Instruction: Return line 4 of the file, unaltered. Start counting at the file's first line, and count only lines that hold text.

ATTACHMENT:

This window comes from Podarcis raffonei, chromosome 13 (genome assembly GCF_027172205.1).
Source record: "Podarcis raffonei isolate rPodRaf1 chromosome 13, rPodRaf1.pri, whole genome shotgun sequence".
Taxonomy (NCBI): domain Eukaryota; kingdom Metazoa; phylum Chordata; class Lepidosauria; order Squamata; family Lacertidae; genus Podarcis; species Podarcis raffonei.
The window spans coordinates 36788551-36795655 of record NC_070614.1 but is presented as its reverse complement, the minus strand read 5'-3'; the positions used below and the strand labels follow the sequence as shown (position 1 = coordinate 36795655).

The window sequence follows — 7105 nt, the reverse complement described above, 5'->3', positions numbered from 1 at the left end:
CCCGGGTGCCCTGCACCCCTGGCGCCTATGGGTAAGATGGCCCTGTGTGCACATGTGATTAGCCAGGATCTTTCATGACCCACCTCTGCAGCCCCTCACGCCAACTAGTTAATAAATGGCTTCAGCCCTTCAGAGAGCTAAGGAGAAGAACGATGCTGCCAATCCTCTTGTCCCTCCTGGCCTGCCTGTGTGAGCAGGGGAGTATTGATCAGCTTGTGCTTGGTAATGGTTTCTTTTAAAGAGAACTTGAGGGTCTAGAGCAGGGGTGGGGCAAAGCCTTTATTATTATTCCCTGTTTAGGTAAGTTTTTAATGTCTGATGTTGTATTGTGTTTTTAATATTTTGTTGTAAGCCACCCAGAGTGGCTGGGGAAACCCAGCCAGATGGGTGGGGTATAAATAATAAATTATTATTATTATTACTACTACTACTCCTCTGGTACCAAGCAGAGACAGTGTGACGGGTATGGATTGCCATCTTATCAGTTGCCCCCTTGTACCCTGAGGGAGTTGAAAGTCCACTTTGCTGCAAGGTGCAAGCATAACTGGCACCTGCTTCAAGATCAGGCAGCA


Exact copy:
The window spans coordinates 36788551-36795655 of record NC_070614.1 but is presented as its reverse complement, the minus strand read 5'-3'; the positions used below and the strand labels follow the sequence as shown (position 1 = coordinate 36795655).